Many moons ago, when there were still only a relative few of us on Twitter (14 November 2008), I tweeted:
"Been thinking about the half-life of information on Twitter. What do you think--24 hours? When does something become old news here?"
+Robert Scoble soon thereafter posted a video talking about the half-life of information on websites, blogs, and Twitter (apologies for not having a link to his video, but 4 years on Twitter = multiple eons). I don't know if @scobleizer was replying to my tweet--I would STILL feel flattered if he had been!--but his video was both informative and considered.
Clearly, the half-life of information on social media sites has shrunk much more since then: Expanding participants plus shrinking attention equals decreased half-life. This, naturally, has had an effect on disruptive forces, shortening the cycle of change as well.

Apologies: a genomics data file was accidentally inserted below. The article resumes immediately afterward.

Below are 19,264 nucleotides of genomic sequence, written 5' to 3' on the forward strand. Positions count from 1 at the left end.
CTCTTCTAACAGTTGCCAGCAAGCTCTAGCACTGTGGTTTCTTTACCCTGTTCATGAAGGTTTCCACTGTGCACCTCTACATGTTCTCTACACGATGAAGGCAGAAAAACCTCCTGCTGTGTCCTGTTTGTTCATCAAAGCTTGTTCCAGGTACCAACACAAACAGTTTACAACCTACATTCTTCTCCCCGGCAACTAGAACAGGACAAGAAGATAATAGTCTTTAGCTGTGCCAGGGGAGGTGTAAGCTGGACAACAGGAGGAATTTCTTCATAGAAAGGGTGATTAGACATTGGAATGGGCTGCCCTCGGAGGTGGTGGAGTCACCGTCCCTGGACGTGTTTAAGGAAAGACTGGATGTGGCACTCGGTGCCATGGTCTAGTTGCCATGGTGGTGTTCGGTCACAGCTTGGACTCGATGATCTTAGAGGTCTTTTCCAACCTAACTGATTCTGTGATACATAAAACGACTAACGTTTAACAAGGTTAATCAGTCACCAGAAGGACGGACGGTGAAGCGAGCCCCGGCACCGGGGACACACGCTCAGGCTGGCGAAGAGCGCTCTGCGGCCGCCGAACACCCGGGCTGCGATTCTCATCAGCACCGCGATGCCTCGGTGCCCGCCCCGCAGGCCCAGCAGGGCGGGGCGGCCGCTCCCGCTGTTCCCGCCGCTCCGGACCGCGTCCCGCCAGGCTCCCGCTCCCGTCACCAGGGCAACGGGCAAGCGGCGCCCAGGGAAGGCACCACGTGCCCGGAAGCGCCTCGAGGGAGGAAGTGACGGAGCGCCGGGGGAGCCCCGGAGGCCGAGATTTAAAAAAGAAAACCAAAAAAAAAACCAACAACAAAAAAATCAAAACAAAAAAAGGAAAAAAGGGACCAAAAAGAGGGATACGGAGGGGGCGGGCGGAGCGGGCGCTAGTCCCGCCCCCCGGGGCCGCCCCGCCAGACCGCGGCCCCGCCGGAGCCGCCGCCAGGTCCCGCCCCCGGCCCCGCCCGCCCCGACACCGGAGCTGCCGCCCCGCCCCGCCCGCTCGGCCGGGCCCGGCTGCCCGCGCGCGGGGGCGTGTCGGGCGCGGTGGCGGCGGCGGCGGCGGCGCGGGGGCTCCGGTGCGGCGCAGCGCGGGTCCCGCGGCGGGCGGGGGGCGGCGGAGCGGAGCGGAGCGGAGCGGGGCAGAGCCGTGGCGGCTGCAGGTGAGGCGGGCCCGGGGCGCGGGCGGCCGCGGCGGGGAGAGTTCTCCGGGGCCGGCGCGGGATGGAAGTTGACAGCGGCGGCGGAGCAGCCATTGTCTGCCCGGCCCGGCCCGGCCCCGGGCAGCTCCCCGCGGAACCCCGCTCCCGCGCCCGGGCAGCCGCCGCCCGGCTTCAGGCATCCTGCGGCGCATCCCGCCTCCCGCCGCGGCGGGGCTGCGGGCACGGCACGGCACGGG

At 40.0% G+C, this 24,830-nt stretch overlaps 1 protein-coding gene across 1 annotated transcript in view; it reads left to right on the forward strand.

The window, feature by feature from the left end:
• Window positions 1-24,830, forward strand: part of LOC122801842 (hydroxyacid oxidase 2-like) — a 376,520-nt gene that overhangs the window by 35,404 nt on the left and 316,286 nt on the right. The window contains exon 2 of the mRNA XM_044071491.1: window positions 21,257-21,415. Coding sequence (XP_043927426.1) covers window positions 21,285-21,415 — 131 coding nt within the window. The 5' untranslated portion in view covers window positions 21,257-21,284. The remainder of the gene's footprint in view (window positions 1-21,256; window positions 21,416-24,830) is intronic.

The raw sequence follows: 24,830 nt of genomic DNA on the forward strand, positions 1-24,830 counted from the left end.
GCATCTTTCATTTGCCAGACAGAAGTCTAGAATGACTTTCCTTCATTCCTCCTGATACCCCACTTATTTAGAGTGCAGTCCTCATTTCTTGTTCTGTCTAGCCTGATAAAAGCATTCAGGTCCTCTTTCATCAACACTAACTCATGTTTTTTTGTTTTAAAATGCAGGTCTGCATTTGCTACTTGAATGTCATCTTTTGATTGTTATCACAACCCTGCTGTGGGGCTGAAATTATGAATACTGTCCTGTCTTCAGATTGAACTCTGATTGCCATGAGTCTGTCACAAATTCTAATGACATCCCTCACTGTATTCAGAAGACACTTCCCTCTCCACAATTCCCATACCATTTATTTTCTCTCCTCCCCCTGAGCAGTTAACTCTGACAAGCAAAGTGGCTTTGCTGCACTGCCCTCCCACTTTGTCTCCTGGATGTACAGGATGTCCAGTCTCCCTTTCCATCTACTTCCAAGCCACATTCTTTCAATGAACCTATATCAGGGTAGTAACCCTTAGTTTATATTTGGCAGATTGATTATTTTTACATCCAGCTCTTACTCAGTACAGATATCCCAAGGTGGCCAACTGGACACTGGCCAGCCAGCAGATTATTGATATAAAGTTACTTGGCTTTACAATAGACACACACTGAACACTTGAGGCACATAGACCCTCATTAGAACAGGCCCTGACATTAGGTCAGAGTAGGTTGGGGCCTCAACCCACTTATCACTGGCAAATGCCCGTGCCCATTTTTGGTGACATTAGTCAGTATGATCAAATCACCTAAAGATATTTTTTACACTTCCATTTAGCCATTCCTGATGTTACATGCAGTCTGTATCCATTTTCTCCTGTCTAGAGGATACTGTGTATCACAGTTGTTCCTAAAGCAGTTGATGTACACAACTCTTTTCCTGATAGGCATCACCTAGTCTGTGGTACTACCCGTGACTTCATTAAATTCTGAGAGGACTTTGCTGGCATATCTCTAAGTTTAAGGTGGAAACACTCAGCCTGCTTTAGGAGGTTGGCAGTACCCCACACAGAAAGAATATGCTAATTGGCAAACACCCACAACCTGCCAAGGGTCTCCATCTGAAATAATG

The @Uber Boston story this week is a prime example. Within days, we moved from Boston and Cambridge suspending Uber's ability to conduct business, to Uber and its users creating a massive response, to the lifting of the cease-and-desist order yesterday:
How long would this have gone on even 5 years ago?
To capitalize on disruptive forces, you need to be an entrepreneur, certainly. But I think you need to have a bit of the highwayman and the street con as well.
That wary, watchful gaze comes in handy when opportunities ride by. That willingness to push something from the gray fringes into the central marketplace's light is essential.
Disruption may smack of illegality, or even immorality, to some. Making it acceptable is the work of the entrepreneur, the official, and the consumer.
Disruption compels our participation.